Next to agreeable work as a means of attaining happiness I put what Huxley called the domestic affections—the day to day intercourse with family and friends. My home has seen bitter sorrow, but it has never seen any serious disputes, and it has never seen poverty. I was completely happy with my mother and sister, and I am completely happy with my wife. Most of the men I commonly associate with are friends of very old standing. I have known some of them for more than thirty years. I seldom see anyone, intimately, whom I have known for less than ten years. These friends delight me. I turn to them when work is done with unfailing eagerness. We have the same general tastes, and see the world much alike. Most of them are interestd in music, as I am. It has given me more pleasure in this life than any external thing. I love it more every year.
As for religion, I am quite devoid of it. Never in my adult life have I experienced anything that could be plausibly called a religious impulse. My father and grandfather were agnostics before me, and though I was sent to Sunday-school as a boy and exposed to the Christian theology I was never taught to believe it. My father thought that I should learn what it was, but it apparently never occurred to him that I would accept it. He was a good psychologist. What I got in Sunday-school—beside a wide acquaintance with Christian hymnology—was simply a firm conviction that the Christian faith was full of palpable absurdities, and the Christian God preposterous. Since that time I have read a great deal in theology—perhaps much more than the average clergyman—but I have never discovered any reason to change my mind.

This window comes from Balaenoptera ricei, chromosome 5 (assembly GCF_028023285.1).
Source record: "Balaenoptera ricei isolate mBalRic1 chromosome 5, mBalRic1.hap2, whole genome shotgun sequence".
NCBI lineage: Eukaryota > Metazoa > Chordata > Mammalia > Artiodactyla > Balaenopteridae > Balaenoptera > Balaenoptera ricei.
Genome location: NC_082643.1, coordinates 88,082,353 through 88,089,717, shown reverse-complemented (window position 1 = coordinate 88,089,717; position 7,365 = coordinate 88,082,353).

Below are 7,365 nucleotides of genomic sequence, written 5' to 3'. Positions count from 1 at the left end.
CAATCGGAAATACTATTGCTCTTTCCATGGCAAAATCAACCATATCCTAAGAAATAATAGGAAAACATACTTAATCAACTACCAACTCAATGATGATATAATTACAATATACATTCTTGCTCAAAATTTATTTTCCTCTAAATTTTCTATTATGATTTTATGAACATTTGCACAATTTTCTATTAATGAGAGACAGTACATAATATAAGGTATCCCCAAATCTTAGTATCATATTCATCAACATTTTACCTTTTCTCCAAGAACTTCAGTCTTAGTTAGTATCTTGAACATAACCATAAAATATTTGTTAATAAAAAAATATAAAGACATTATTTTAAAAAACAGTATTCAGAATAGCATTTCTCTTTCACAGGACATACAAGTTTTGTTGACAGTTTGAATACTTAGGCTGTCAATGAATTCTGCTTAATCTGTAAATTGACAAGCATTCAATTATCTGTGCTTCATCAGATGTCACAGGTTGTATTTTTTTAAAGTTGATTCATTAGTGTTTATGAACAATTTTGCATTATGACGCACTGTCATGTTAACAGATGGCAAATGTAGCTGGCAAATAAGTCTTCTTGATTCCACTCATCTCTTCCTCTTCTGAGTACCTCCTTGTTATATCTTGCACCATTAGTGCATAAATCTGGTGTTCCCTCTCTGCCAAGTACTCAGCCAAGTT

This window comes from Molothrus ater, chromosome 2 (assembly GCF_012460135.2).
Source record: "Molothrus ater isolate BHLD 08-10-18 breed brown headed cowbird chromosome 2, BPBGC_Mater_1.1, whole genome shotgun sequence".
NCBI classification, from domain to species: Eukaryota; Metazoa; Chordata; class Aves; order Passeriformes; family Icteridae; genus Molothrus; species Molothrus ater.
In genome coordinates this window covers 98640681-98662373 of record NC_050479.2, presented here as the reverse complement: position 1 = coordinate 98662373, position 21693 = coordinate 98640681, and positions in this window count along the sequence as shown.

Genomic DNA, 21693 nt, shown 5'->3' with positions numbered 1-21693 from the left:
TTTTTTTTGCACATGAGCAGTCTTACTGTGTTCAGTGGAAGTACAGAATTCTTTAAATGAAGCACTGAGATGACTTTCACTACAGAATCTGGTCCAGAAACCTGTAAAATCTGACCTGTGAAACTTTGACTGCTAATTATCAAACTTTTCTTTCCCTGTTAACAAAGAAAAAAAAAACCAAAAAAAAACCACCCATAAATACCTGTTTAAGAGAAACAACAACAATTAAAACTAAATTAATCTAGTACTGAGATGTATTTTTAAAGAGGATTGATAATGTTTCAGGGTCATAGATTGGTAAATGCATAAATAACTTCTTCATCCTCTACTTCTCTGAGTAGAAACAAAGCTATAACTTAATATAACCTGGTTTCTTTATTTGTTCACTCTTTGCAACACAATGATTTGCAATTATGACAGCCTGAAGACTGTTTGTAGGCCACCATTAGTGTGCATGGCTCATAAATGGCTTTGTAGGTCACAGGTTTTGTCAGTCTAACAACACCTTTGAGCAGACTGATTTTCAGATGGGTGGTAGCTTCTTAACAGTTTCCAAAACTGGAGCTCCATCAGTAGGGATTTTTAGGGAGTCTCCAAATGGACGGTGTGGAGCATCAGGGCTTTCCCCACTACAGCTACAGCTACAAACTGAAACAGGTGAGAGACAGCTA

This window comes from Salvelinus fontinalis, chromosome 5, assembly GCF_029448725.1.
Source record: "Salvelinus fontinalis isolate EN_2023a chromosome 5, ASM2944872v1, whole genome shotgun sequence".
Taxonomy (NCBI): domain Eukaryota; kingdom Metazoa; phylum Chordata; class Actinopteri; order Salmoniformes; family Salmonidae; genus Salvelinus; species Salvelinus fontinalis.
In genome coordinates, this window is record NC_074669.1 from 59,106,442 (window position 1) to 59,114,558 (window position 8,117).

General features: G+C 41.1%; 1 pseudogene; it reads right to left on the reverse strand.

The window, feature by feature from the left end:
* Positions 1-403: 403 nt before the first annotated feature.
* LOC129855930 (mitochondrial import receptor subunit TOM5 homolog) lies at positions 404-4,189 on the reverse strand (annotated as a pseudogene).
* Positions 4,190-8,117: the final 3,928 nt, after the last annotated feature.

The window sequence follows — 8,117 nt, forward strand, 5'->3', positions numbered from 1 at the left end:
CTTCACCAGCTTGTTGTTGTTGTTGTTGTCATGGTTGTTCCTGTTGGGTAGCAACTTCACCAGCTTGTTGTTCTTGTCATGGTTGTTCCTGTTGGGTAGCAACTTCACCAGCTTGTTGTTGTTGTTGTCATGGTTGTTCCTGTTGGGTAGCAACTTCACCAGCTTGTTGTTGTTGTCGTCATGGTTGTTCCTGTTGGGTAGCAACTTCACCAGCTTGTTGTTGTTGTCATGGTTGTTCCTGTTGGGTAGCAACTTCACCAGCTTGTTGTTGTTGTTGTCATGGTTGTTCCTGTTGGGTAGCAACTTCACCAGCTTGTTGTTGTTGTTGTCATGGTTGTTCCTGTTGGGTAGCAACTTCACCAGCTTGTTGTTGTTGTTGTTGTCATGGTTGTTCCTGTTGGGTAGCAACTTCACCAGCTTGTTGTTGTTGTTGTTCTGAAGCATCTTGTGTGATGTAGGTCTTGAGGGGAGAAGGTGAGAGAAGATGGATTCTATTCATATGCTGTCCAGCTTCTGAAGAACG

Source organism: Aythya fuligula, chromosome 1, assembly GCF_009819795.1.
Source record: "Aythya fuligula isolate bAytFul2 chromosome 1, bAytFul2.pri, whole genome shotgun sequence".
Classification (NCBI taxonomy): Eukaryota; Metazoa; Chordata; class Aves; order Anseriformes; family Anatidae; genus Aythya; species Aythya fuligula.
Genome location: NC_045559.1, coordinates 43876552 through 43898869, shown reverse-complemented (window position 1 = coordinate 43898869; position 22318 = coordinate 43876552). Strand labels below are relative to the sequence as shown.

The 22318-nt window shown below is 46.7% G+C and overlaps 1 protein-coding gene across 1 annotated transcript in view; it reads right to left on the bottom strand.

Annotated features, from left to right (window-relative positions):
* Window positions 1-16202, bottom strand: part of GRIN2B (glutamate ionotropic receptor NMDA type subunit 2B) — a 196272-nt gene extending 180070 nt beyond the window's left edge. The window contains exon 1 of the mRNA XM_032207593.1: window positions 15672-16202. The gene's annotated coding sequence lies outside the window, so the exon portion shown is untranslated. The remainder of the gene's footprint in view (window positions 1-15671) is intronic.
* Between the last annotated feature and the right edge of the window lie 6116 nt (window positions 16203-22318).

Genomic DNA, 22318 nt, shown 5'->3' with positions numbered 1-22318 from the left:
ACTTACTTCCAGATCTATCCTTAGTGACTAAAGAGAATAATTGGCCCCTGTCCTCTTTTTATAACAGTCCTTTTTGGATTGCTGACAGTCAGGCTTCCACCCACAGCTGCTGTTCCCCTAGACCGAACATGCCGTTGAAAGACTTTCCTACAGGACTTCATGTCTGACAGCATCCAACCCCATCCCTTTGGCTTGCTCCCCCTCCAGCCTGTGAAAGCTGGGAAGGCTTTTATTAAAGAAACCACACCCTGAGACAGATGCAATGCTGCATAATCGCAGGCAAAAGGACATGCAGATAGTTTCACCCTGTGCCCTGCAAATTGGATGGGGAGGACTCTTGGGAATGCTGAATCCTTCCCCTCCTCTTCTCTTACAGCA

The act of worship, as carried on by Christians, seems to me to be debasing rather than ennobling. It involves grovelling before a Being who, if He really exists, deserves to be denounced instead of respected. I see little evidence in this world of the so-called goodness of God. On the contrary, it seems to me that, on the strength of His daily acts, He must be set down a most cruel, stupid and villainous fellow. I can say this with a clear conscience, for He has treated me very well—in fact, with vast politeness. But I can’t help thinking of his barbaric torture of most of the rest of humanity. I simply can’t imagine revering the God of war and politics, theology and cancer.
I do not believe in immortality, and have no desire for it. The belief in it issues from the puerile egos of inferior men. In its Christian form it is little more than a device for getting revenge upon those who are having a better time on this earth. What the meaning of human life may be I don’t know: I incline to suspect that it has none. All I know about it is that, to me at least, it is very amusing while it lasts. Even its troubles, indeed, can be amusing. Moreover, they tend to foster the human qualities that I admire most—courage and its analogues. The noblest man, I think, is that one who fights God, and triumphs over Him. I have had little of this to do. When I die I shall be content to vanish into nothingness. No show, however good, could conceivably be good for ever.
H. L. Mencken